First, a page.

2. Rebuke the swine (Christians who are not following the narrow path).
3. Shoot the wolves (he noted that pastors who stumble into the philosophy of loving everyone, not creating controversy will end up loving even the wolves and that the wolves will take over their congregations).
4. Bark at the dogs (these are the "religious" people who are legalists, threatening the gospel by their false teaching. Mark is busy calling sinners to repent of their sin and the religious people of our day to repent of their religions.
5. Pray for the shepherds. This is critical so they can distinguish the sheep from the swine/wolves/dogs.

I believe our calling as Christian writers is a clear presentation of truth (Jesus). No, I don't mean that each novel has to be laced with the four spiritual laws or the Roman's road to salvation or even have a conversion within the covers. But in some way, there have to be distinctions that set our writings apart. A spiritual message cannot be tacked on. It has to be woven into the story in such a fashion that to remove it will cause the whole theme to unravel. The truths that we present may come as an encouragement to the sheep.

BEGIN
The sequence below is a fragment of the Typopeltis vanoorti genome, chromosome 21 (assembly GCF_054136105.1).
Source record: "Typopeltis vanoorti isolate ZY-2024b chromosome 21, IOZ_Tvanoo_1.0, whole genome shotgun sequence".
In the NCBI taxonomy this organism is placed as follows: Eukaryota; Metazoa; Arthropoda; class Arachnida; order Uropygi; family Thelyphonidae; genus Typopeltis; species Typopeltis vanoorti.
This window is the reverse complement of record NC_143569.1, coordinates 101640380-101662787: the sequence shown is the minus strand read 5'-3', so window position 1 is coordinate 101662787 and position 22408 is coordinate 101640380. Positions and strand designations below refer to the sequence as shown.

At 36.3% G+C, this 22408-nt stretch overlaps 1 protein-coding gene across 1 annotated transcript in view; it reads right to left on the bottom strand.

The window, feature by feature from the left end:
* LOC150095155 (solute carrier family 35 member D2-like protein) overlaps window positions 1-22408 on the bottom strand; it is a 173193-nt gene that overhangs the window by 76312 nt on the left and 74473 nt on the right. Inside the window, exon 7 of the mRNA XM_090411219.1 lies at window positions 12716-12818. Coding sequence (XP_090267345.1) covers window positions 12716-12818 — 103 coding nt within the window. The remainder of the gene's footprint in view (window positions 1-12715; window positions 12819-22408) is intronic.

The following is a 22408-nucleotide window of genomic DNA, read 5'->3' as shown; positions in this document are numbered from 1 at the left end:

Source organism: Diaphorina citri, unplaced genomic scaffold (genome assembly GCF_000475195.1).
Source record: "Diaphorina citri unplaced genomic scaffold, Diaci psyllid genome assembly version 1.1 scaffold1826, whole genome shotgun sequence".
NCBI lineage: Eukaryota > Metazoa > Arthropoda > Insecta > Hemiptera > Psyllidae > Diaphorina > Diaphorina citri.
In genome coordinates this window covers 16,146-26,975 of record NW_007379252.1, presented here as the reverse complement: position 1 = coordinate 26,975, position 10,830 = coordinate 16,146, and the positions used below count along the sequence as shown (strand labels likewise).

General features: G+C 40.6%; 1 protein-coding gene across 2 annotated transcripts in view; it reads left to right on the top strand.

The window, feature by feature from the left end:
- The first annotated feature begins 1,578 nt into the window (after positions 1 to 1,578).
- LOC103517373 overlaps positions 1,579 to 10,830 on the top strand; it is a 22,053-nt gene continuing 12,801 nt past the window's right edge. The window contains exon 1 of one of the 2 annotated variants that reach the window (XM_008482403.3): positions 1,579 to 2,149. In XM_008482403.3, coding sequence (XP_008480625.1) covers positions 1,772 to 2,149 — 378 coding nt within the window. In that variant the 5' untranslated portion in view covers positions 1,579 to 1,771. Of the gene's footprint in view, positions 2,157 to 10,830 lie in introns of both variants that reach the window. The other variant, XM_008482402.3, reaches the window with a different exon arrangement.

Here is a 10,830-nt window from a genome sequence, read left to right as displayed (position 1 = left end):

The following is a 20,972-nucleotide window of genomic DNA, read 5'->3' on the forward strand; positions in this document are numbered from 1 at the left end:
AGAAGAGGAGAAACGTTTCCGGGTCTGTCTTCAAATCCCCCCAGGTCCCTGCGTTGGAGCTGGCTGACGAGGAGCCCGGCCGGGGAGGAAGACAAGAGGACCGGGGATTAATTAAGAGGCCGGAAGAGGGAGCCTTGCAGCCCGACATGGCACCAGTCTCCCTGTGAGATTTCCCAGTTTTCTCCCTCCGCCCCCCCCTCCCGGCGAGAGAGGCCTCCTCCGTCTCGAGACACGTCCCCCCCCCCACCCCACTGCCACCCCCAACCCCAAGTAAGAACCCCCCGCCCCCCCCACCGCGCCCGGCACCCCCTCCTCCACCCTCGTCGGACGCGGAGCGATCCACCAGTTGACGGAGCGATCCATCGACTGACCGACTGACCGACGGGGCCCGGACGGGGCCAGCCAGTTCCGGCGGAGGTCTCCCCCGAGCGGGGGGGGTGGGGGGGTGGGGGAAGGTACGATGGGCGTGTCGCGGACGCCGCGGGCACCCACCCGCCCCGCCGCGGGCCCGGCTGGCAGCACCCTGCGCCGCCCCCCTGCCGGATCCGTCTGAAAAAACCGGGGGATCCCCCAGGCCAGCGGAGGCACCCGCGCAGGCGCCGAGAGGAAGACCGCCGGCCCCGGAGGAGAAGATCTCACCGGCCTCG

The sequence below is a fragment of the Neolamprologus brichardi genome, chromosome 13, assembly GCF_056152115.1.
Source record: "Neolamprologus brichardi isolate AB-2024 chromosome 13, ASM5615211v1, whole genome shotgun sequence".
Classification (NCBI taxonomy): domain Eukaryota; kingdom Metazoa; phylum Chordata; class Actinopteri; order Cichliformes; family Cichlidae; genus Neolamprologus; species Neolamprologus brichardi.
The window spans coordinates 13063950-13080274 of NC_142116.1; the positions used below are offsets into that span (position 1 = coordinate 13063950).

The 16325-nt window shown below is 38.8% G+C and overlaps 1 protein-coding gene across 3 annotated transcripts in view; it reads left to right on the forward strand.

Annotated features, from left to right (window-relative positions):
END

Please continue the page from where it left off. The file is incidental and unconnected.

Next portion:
Or they may come as a rebuke to the swine. Or as a sniper to the wolves.

When we present the truth, we are giving our readers a glimpse into some aspect of God. Faced with an image of God, three things happen. I've adapted this from a presentation called "The Truth Project" a seminar sponsored by Focus on the Family. Read Isaiah 6:1-8 When Isaiah saw the Lord, there were three results (and can we not predict that a presentation of truth would have a similar response along these three lines?): 1. He was exposed ("I am lost; for I am a man of unclean lips.") 2. Our culture is exposed ("I dwell in the midst of a people of unclean lips...") and 3. We become world changers ("Here am I, send me.").

Christian writers, what is our calling? To testify to the truth!